Apunts Corporate Responsability (2016)Apunte Inglés
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Broadly speaking, a "stakeholder" refers to anyone with an interest in a given business or organization.
Although all stakeholders can affect or be affected by the organization's actions, objectives, and policies, not all stakeholders are equal. Primary stakeholders are usually internal stakeholders who engage in economic transactions with the business, such as shareholders, customers, suppliers, creditors, and employees. In contrast, secondary stakeholders are usually external stakeholders who may not necessarily engage in direct economic exchange with the organization. Examples of secondary stakeholders include the general public, communities, activist groups, business support groups, and the media.
SHAREHOLDERs Owners of shares are shareholders. Shareholders enjoy certain rights, such as the ability to vote on issues affecting the corporation. A shareholder can hold interest in privately held corporation, meaning that the shares are only available to a small group of individuals. A public corporation offers shares to the public, and some corporations have millions of shareholders. Shares of public corporations are openly quoted and traded on a stock exchange or over-the-counter market.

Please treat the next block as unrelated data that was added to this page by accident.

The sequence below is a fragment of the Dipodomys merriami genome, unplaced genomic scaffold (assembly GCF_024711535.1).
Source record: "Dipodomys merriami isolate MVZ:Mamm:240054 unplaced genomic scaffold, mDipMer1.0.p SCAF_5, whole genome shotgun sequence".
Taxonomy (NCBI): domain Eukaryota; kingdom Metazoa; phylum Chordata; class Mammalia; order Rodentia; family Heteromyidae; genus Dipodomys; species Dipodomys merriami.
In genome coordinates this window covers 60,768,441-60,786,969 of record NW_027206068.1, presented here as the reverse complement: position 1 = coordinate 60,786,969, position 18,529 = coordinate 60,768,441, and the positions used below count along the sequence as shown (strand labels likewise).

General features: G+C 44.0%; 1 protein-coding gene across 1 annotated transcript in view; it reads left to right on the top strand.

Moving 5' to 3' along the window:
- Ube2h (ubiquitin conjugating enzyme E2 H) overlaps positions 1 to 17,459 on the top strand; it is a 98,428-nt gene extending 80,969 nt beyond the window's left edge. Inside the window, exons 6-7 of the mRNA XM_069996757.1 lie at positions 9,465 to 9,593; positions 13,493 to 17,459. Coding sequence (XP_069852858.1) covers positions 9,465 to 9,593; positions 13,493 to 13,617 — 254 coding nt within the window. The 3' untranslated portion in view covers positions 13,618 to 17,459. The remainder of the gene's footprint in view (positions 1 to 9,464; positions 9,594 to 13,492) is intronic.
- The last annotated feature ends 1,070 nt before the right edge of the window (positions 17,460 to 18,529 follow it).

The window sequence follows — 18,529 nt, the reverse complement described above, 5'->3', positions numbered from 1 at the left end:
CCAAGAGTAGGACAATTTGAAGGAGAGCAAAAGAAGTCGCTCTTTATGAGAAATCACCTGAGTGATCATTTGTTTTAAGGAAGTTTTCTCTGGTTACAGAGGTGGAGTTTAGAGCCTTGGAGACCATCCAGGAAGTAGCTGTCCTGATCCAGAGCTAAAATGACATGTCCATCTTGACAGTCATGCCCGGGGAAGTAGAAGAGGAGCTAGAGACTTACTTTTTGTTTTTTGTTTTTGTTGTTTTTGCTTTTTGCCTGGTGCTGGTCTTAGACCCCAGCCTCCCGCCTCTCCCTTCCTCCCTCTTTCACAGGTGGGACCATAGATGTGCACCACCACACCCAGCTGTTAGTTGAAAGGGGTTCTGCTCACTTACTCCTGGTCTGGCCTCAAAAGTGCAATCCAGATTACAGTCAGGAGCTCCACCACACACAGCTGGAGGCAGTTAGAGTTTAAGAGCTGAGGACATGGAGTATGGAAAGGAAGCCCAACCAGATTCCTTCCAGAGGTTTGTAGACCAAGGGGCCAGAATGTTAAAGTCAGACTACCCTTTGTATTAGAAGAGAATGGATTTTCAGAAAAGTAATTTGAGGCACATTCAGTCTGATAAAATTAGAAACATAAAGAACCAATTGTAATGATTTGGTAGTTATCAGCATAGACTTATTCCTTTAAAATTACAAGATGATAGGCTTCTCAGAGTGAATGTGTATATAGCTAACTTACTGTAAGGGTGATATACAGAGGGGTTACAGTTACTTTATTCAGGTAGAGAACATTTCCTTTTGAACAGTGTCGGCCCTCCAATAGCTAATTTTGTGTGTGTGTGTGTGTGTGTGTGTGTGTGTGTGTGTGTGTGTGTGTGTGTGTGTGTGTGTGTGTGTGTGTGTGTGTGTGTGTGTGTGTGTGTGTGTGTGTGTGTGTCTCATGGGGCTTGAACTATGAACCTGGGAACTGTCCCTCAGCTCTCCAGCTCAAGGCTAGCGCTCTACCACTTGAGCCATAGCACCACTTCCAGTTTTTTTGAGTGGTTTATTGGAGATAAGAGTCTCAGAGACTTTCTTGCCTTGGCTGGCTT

??? Therefore, when shareholders look at the Annual Report of a company in which they have invested, they will be mainly concerned with measures, for example, historically, earnings per share, price/earnings ratio, intangible and tangible assets and dividend yield. A basic method of evaluating investments and making a judgement about the competence of the organisation in which they have invested is simply to make comparisons across similar companies.
Investors An investor is anyone who puts money or anything of value into a business or cause for a financial return.